Monday, May 23, 2011
Both T (the Boy) and L (our kitty) went to their yearly wellness check this week. The doctor couldn’t get over how tall T had grown. The vet remarked, quite enthusiastically, how long L was. Giving it some thought, I was surprised to find that these two share so many other similarities. In appearance, both are lithe with gangly limbs. Seeing them in the morning makes me feel as if they are made of taffy, having been stretched overnight. Someday all too soon they will fill out and take on a more grown up persona. At least we think so. This is what we tell ourselves as we are going through those growing pains of having two young adults in the house at the same time.
I find that they are alike in demeanor as well. Both love to sit on their perch in the loft bed and take naps. If you’re looking for one or the other, they are probably sitting on the chair in front of the computer, though not at the same time. Both hate to see a closed door or a conversation that excludes them. Each take the stairs two at a time. Due to extreme hunger, one races to the bathroom if he thinks someone is headed that way in the hopes of being fed (kitty); the other (boy) is more self sufficient when it comes to food. But his searches through the fridge seem constant, and he doesn’t always leave items in the fridge for his parents to eat. Most days there are often cries from each of them when in front of a “screen” for entertainment. The kitty calls out for someone to look out the window with him at Chipmunk TV, though sometimes he watches the Bird Channel upstairs. T frequently yells out in the hopes someone will come to check out his video game progress. We try to appease each by showing an interest. Sometimes.
Neither sits still for very long, and if I try to “smother” them with affection there is a look of “Oh I wish you wouldn’t” on their faces. Now that they are teenagers, they make me pine and long for the days when they wanted me to sit and hold them endlessly. Alas, those days are long gone. But occasionally, very briefly, there is a sweet, shared moment between us.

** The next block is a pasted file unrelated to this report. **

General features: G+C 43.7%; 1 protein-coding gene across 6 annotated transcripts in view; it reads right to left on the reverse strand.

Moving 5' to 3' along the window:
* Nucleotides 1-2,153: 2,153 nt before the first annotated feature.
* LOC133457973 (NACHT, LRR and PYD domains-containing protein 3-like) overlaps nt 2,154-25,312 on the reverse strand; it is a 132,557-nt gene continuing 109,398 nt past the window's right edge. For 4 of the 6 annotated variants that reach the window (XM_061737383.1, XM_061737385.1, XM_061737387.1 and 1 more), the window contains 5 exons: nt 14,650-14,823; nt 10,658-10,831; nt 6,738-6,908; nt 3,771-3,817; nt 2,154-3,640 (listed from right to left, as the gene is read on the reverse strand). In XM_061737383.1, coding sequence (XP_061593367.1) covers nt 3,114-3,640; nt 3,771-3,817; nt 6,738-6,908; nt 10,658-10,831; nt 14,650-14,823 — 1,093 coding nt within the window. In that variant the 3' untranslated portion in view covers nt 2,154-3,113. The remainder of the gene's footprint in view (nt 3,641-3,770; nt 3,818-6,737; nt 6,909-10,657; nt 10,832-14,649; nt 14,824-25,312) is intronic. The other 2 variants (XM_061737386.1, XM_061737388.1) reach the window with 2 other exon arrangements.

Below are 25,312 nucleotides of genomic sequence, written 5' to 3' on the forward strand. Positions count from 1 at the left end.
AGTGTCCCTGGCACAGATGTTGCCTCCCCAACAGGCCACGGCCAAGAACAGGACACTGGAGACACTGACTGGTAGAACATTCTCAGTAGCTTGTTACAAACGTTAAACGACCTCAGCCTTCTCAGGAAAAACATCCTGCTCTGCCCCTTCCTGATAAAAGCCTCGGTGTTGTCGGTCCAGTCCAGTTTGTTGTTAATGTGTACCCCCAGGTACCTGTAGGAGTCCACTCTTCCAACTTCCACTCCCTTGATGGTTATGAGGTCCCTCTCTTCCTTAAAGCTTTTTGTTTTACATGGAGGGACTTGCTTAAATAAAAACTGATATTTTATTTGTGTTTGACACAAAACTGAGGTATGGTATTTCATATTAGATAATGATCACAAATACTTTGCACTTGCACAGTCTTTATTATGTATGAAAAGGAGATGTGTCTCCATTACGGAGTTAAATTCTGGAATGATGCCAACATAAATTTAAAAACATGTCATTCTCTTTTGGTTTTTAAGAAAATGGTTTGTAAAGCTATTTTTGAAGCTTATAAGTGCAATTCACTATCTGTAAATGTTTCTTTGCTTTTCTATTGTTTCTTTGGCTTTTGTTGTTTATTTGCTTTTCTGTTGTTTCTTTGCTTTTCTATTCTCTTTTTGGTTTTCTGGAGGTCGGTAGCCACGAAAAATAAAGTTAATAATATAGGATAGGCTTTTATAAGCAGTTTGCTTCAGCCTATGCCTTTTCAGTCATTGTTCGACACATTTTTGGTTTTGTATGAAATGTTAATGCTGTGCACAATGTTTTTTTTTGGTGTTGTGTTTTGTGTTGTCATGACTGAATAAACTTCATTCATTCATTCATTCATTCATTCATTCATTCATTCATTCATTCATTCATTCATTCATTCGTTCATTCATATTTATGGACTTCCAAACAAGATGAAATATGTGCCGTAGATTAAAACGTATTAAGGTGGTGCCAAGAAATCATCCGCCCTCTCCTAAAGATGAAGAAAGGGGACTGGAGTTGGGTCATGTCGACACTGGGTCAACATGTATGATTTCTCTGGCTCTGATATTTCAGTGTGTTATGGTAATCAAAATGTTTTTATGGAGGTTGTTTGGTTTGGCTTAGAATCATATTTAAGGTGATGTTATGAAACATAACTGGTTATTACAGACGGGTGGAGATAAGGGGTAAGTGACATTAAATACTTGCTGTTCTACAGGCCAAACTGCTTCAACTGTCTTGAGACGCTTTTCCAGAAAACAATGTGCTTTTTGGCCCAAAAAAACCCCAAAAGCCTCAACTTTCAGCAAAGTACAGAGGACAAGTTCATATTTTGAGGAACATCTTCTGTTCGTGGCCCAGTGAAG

A long week of rain has made for a long lawn. Chuck a gardening glove off the porch and you'll lose it in the jungle that is our yard. I managed to plant grass seed in the horse paddock the day the downpour started (seven? eight? days ago) and I expect as soon as the sun manages to break through the cloud cover those seeds are going to develop attitude. And altitude.
"Can I use the lawn mower?" T asked the other day. "Can I mow the back yard?" I'm tempted to say sure and show him where we keep the gas, but a whisper of parental doubt slaps a hand over my mouth. "Let me talk to Dad," I answer. I picture gory toes, bloody stumps where his thin tapered fingers were supposed to grow. "I'm old enough now," he points out. And he is. How did my first baby get so grown up? So confident and smart, so good looking and long?
He invites an equal measure of girls and boys to his birthday party. They dance in the rain on our unruly lawn, not caring about hair plastered to foreheads and drenched clothes, just kids with nothing to hide from each other yet. Long legs darting among the tulips. I want them all to stay in the right now, rain and all. But they slip away with their goody bags and their sugar highs. My boys fall asleep early, tempers barely in check. T stretches out on his bottom bunk, new Legos populating his pillow. "Rub backings?" he asks. Of course. I lay down beside him, careful not to upset the various primary colored towers, and rub his back. His long, straight back.